The Great American Rail-Trail: Travel Across America Without a Car

Bike Path

To many, the romanticized American road trip looks something like this: a full tank of gas, seat pockets filled with snacks, the family buckled in and a massive playlist. Mile after mile of highway is sped across, the open road paving the way to a new sense of freedom as sights are seen until, ultimately, a destination is reached.

But what if this road trip instead could somehow be car-free? At oM, we want to help you explore by bike and by foot. And now a nation-wide project is helping to make that cross-country road trip a car-free reality.

IMAGINE WHAT’S POSSIBLE WITH A TRAIL THAT CONNECTS THE COUNTRY

-RTC

Today, the nation’s largest trails organization, the Rails-to-Trails Conservancy (RTC), unveils its planned route for the Great American Rail-Trail — a 3,700 mile contiguous route of multipurpose paths stretching from Washington, D.C. to Washington State. Once the site of old railroad corridors, many of these trails have been revitalized for biking, hiking, wheelchair use, cross-country skiing and horseback riding. And to boot, the goal is to remain totally off roads open to vehicular traffic, providing a truly car-free cross-country “road trip”. Can you taste the fresh air yet?

Though the trail is currently only 52% complete, RTC continues to work with local trails partners and state agencies to shape the rest of the route, and intends to open new sections every year. The final product is decades away, but the work to get there is ever-constant. RTC’s analysis of 34,000 existing trails has helped them compute a preferred route for the Great American to take.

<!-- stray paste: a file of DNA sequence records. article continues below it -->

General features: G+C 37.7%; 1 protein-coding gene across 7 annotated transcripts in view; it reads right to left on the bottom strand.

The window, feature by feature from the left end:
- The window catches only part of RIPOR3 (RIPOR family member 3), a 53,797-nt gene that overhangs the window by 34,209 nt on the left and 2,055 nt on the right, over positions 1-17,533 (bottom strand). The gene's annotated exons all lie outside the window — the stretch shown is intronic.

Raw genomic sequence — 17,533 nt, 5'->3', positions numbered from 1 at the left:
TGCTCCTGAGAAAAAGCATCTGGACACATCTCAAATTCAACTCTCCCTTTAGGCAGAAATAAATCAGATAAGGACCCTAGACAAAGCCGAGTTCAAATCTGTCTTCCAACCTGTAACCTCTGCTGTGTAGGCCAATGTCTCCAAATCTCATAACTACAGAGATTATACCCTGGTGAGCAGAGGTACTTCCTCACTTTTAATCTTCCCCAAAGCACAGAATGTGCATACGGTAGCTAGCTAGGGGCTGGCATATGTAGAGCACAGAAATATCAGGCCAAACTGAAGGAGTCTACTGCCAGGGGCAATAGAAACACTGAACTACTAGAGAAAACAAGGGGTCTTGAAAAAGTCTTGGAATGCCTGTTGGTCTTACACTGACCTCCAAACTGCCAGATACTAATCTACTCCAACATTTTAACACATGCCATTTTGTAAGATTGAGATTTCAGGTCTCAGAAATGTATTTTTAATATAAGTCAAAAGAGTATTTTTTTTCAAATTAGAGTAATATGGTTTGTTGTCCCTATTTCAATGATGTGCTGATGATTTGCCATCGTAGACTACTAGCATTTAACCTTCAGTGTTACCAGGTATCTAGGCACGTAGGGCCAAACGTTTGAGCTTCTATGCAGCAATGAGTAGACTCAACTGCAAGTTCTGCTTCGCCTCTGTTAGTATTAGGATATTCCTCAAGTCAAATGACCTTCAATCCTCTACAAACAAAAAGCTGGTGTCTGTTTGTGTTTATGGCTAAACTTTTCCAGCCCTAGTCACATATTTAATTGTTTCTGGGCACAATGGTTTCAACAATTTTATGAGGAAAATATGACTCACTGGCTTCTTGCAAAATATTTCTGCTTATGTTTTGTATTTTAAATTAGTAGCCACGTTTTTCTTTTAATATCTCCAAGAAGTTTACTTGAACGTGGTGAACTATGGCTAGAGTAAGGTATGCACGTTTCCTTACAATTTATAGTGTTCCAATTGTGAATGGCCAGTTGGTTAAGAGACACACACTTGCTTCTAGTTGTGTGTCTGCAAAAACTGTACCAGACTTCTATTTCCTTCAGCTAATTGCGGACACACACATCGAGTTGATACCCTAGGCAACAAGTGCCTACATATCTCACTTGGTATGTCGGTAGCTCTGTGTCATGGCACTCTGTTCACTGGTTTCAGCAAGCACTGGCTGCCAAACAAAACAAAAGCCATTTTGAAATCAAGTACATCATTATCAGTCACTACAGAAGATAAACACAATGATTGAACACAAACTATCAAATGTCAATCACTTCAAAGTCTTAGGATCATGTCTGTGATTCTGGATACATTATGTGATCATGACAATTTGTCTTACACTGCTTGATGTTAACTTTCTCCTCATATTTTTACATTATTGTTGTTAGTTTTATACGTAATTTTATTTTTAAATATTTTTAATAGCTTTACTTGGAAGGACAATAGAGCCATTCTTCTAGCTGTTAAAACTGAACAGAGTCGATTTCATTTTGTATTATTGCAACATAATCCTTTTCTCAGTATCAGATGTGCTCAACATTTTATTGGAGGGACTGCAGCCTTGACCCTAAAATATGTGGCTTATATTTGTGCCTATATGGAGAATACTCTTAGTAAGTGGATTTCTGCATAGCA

The Great American Rail-Trail fittingly begins on the steps of the U.S. Capitol in Washington, D.C. It winds around the National Mall and enters the Capital Crescent Trail of Georgetown, then the Chesapeake Valley. Ideally, cities like Pittsburgh, Cleveland, Cincinnati, Omaha, Lincoln, Bozeman, Missoula and Seattle will be along the way; and iconic landmarks like the Hennepin Canal Parkway in Illinois, the Bob Kerrey Pedestrian Bridge in Nebraska, Yellowstone National Park in Wyoming and the Panhandle in Iowa will be easily accessible.

You can reach famous sites like the C&O Canal in Maryland and Fort Robinson State Park by foot or bike, revel in Idaho’s sweeping valleys and learn about the land’s Native American history, and be wowed at art installations like at the High Trestle Bridge in Iowa.

This week, America will also be celebrating the 150th anniversary of the Transcontinental Railroad and the people who dreamt of long-distance travel, connecting with the country and experiencing the land in a new way. They are not unlike us; though we have solved the interconnected dilemma, still we seek innovation and, in a sense, a return to a life of uncharted territory and simple, limitless joy in the natural world.

RTC’s co-founder David Burnwell realized the potential of this trail in the 1980s. His vision has served as the organization’s guiding light to finishing what RTC’s president Ryan Chao describes as a national treasure. A mission that harkens to childlike curiosity and imagination, that brings to life our own pilgrimages across the country, that transforms the landscape as trails mingle with local communities.

This is a nature-infused answer to road trip favorite Route 66. It is an easy way to immerse yourself into the local flavor of new destinations from one of the best places in the world: your feet or on a bike. As landscapes shift and merge into one of the twelve states the Great American Rail-Trail passes through, so do the diverse people that make up these places. Suddenly, the art of traveling is fresh, invigorating, non-motorized and genuine.

Ryan Chao declared that this is going to be America’s trail; and for the bridges it is beginning to gap, he couldn’t be more correct. There is still a long way to go, but it’s about the process as much as it is about the finish. This is just the start of something magical.